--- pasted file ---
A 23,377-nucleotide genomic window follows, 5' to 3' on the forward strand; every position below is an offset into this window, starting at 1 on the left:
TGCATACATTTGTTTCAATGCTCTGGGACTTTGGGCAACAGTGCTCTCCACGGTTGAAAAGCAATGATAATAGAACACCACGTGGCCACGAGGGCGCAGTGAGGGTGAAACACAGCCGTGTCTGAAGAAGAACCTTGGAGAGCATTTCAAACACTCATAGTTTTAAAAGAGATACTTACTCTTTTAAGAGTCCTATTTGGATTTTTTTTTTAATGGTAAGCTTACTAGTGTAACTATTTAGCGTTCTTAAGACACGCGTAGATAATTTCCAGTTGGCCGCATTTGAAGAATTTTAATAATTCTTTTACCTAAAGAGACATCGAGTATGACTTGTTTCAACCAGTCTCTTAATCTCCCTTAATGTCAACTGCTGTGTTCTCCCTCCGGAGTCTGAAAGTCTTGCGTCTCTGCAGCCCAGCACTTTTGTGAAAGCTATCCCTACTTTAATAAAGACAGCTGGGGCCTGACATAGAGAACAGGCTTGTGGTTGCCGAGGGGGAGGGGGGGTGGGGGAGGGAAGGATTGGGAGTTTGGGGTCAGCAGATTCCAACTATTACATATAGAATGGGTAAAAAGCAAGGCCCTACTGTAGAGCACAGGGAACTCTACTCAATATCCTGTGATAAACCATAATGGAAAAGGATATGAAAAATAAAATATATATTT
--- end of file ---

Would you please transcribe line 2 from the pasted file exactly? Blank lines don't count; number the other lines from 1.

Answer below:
TGCATACATTTGTTTCAATGCTCTGGGACTTTGGGCAACAGTGCTCTCCACGGTTGAAAAGCAATGATAATAGAACACCACGTGGCCACGAGGGCGCAGTGAGGGTGAAACACAGCCGTGTCTGAAGAAGAACCTTGGAGAGCATTTCAAACACTCATAGTTTTAAAAGAGATACTTACTCTTTTAAGAGTCCTATTTGGATTTTTTTTTTAATGGTAAGCTTACTAGTGTAACTATTTAGCGTTCTTAAGACACGCGTAGATAATTTCCAGTTGGCCGCATTTGAAGAATTTTAATAATTCTTTTACCTAAAGAGACATCGAGTATGACTTGTTTCAACCAGTCTCTTAATCTCCCTTAATGTCAACTGCTGTGTTCTCCCTCCGGAGTCTGAAAGTCTTGCGTCTCTGCAGCCCAGCACTTTTGTGAAAGCTATCCCTACTTTAATAAAGACAGCTGGGGCCTGACATAGAGAACAGGCTTGTGGTTGCCGAGGGGGAGGGGGGGTGGGGGAGGGAAGGATTGGGAGTTTGGGGTCAGCAGATTCCAACTATTACATATAGAATGGGTAAAAAGCAAGGCCCTACTGTAGAGCACAGGGAACTCTACTCAATATCCTGTGATAAACCATAATGGAAAAGGATATGAAAAATAAAATATATATTT